Disabled People Use the Internet!
Building and Maintaining Inclusive Library Spaces Online
A virtual presentation for The Exchange: An ALCTS/LITA/LLAMA Collaboration conference
A few details
Online library services often exclude people with disabilities. Purposeful design and use of digital resources (including websites, databases, and social media) can improve inclusion. This session includes some basic technical considerations as well as institutional actions that can be taken to create more inclusive online spaces. Participants are encouraged to share their own accessibility-related concerns, questions, and comments.
While there are clear ethical and legal arguments for ensuring that all library services are equitable, there are many reasons why libraries should be particularly concerned with creating more inclusive online spaces for people with disabilities now. Young people with disabilities have higher rates of internet use than their elders and are more likely to be exposed to technology in educational spaces. Moreover, a library’s digital presence is key to advertising in-person events and sharing information regarding the accessibility of its physical space.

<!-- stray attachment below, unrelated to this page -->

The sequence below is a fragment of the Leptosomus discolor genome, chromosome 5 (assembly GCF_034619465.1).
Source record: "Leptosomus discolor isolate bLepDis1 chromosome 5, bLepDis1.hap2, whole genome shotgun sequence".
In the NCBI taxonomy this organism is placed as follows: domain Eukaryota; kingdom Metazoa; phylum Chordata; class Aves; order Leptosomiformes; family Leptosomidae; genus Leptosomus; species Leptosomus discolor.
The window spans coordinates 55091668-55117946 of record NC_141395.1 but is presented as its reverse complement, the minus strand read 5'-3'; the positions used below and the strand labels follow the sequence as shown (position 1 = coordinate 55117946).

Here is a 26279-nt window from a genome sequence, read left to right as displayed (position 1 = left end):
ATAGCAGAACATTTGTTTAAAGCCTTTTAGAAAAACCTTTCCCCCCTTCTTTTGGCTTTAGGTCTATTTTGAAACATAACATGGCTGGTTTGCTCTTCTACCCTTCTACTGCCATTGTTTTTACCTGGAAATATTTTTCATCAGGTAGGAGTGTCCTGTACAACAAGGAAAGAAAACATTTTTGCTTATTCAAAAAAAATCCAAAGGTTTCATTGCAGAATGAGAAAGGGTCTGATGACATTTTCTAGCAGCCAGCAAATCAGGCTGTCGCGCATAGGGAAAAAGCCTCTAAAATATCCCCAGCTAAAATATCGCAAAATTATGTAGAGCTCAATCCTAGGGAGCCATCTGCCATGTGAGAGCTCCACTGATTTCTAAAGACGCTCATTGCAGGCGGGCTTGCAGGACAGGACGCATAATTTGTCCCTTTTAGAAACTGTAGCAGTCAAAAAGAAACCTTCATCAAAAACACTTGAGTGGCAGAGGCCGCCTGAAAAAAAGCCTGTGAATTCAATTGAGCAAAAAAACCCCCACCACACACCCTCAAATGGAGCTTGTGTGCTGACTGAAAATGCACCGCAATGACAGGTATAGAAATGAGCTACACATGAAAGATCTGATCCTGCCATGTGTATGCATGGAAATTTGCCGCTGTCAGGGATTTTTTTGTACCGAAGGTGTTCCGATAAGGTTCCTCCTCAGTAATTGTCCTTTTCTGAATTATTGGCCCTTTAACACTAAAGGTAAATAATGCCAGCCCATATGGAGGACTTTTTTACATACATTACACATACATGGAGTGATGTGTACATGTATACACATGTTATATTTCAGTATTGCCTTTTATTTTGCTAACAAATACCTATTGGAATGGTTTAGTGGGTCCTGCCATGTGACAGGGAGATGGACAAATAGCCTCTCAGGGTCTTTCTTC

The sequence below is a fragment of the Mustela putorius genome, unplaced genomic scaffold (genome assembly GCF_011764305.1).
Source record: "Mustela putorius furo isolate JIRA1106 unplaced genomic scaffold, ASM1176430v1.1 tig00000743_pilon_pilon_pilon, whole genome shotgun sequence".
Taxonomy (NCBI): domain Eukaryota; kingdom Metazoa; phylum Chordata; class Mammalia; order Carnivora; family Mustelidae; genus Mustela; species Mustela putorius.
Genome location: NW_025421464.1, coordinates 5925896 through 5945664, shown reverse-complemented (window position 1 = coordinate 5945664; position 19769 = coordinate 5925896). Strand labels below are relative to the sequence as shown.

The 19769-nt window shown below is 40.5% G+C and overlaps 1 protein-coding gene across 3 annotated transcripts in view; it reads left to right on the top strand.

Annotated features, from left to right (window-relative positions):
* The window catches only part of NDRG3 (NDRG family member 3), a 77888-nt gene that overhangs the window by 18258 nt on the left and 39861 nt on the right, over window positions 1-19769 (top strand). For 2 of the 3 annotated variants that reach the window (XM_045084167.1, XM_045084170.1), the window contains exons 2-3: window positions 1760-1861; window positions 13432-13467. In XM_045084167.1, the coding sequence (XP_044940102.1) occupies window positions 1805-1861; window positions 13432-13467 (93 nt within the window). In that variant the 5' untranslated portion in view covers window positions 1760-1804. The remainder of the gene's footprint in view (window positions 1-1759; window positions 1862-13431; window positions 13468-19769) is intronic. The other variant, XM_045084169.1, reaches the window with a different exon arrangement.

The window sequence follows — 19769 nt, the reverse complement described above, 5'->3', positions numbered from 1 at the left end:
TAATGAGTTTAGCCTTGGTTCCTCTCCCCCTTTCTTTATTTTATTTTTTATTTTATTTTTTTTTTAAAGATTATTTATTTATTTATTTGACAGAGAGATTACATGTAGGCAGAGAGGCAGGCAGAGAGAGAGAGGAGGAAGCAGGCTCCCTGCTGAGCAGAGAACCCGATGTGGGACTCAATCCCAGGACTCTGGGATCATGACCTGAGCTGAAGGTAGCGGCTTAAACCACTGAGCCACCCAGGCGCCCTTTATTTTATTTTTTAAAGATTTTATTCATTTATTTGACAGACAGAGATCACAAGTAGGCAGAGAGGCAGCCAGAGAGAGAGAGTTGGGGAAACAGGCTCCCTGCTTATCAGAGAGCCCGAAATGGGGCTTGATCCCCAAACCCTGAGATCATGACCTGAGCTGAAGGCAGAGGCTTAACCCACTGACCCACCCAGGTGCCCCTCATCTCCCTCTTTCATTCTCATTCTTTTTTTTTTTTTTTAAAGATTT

Along with institutional and website accessibility considerations, this presentation will also provide up-to-date guidance on ensuring libraries’ social media presence takes advantage of inclusive practices on social media. Social media connects institutions with community members who may never enter a library building but may attend events virtually. This includes activities such as online story-times, author read-alongs, and virtual book club meetings. Additionally, there are many disability activists and self-advocates active on social media who engage in conversations related to disabilities. Connecting the library to these conversations can educate library staff on community members’ experiences and needs as well as foster mutual engagement.
This presentation is designed for both current librarian practitioners and future librarians interested in accessible technology or tasked with developing inclusive practices for their institutions. Advanced technological knowledge is not required, although a willingness to test out digital tools will be encouraged during the session.
Loved this presentation so much. Thanks for giving real, specific ways to add accessibility to Twitter, for example, and for helping people understand their WAVE results. #ALLexchange pic.twitter.com/ejARrhtquh— Jessica the Masked Librarian (@MLISrevenge) May 6, 2020